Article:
If we can still manufacture vehicles and machinery, then we can certainly build these reactors in a factory and install them onsite.
Once we start to get a few of these reactors built and producing power, after the initial engineering costs (time and energy) are paid for, they will start to provide a positive gain on EROI.
Let’s say our economy’s average EROI is around 12.
If we were to follow the KISS rule, we should be able to get a decent EROI out of these thorium reactors. Let’s say we get an EROI close to 20. That EROI will go up the longer we can run these reactors. In theory liquid fueled reactors process/clean their own fuel, and run for a long time. Thus, they more of these we can build and the longer we run them, it will start to pull up our average EROI. At the same time declines in oil and gas will be pulling our average EROI down.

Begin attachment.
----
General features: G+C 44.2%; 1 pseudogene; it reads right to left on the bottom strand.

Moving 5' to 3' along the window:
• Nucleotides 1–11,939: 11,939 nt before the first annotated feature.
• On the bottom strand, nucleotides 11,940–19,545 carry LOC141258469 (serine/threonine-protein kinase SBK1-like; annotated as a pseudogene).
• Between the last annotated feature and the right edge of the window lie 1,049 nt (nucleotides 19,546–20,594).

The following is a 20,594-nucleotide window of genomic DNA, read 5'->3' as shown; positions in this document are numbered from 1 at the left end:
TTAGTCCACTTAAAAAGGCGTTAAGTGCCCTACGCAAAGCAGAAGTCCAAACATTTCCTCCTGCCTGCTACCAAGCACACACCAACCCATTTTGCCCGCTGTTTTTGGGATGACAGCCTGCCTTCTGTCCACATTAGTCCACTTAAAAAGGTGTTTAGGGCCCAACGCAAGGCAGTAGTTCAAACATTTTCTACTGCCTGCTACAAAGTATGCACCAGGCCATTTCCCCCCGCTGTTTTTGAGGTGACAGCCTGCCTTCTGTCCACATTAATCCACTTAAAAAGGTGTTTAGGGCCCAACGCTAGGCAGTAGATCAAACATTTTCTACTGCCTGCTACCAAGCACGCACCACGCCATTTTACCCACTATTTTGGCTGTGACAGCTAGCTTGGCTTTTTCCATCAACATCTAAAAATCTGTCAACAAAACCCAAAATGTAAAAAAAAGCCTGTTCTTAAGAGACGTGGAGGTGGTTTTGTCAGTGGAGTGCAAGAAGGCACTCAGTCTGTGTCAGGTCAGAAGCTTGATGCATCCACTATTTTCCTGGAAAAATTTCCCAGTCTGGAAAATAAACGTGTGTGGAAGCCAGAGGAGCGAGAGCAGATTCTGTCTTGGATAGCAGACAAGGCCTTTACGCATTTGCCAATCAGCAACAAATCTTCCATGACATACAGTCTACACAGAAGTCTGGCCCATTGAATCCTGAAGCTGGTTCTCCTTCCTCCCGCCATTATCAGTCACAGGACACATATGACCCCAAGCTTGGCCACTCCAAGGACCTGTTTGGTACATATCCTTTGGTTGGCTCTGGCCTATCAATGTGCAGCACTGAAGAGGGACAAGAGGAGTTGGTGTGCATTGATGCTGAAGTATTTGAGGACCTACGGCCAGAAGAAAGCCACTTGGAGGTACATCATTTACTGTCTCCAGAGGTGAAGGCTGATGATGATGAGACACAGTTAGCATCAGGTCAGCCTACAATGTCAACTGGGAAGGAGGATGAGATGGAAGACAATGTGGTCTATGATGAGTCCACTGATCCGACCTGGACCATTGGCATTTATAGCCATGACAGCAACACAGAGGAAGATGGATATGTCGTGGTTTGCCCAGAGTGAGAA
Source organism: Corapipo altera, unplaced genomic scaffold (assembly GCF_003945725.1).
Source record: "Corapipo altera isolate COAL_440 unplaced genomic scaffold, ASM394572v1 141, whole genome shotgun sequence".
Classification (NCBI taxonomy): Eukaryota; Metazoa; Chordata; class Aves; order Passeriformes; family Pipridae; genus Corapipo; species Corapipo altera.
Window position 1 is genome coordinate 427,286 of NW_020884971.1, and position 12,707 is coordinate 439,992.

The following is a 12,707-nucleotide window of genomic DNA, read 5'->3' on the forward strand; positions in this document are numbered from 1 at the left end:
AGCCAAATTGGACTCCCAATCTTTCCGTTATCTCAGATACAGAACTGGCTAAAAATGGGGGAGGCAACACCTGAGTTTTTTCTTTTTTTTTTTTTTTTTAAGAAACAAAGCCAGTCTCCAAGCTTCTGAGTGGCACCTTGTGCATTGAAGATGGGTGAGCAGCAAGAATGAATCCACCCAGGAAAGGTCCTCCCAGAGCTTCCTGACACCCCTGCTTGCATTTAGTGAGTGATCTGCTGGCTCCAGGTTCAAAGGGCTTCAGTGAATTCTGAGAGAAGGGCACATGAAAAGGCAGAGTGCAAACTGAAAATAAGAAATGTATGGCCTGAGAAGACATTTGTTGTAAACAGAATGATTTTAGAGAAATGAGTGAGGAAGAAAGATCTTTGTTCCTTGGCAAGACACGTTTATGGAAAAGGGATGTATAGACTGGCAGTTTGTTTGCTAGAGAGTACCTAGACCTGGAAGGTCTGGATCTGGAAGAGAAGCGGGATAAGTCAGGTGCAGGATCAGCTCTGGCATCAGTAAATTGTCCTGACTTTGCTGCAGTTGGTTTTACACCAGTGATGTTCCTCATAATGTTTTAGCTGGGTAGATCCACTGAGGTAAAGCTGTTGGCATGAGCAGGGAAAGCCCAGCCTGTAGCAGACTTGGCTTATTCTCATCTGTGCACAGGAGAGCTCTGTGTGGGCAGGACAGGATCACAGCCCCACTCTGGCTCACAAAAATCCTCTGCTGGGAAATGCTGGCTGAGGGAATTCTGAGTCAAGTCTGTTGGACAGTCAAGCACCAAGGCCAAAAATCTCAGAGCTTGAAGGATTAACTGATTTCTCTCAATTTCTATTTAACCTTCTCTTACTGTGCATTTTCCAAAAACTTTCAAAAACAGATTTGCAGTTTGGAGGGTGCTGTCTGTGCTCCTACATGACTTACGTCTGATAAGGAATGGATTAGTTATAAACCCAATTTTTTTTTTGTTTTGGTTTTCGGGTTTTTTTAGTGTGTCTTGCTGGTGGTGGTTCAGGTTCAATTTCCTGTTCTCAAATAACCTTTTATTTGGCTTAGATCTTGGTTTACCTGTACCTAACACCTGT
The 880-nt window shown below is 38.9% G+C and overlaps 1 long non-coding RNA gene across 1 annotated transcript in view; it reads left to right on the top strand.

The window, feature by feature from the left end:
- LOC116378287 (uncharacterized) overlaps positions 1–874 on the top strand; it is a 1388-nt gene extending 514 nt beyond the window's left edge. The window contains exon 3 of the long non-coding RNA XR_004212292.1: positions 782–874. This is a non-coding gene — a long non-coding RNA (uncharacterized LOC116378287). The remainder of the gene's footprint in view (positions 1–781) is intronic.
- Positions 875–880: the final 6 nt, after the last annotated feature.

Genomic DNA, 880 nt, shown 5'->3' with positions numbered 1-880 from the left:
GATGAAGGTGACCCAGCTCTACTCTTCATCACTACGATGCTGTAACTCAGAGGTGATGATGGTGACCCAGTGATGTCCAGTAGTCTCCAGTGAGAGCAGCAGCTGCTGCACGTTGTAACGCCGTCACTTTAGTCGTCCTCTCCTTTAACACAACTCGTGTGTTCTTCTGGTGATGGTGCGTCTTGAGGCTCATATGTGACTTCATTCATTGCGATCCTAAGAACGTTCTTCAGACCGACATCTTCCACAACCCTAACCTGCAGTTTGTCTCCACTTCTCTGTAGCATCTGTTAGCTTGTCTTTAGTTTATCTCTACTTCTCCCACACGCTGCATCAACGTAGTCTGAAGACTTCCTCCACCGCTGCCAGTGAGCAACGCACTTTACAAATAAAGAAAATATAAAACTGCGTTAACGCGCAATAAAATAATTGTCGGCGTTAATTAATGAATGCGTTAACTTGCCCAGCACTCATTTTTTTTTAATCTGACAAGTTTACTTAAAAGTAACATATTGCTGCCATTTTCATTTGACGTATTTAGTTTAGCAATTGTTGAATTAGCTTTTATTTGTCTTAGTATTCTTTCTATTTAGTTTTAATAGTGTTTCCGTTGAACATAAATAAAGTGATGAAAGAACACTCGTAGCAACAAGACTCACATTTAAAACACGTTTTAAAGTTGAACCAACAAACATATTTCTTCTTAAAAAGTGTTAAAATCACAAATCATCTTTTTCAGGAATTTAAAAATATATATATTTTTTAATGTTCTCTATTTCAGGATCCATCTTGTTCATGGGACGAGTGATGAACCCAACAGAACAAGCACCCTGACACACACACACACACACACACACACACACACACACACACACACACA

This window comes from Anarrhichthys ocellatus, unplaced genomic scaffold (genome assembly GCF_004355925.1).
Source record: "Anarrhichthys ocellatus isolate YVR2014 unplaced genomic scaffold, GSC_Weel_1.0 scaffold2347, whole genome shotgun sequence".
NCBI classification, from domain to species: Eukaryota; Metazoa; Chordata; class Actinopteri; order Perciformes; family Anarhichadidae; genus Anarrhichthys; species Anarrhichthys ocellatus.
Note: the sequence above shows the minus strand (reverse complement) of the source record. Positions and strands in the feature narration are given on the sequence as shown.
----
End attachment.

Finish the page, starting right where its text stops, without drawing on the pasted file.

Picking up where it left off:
It’s very important we use KISS (keep it simple stupid). That’s were I think we will fail. The regulators will come along and require a bunch of extra “What if this happens” rules. Site locations will require complex conditions. Or the designers will want to use fancy computer modelling and “perfect” designs. We will let perfection get in the way of good enough.
Is it too late to build these reactors now? No, I don’t think so.
Could it be too late next year, or the year after? Possibly.
“I want to point out that thorium molten salt reactors do not really “need” advanced technology. We did run one of these for several years at Oakridge National Laboratory in the late 60s through early 70s.”
The record of successfully running an experimental one in the past [none current for some reason[s] to my knowledge] is subject to scientific and engineering review; never has one been used commercially.
To comment on nuclear reactors and the liquid fuels problem.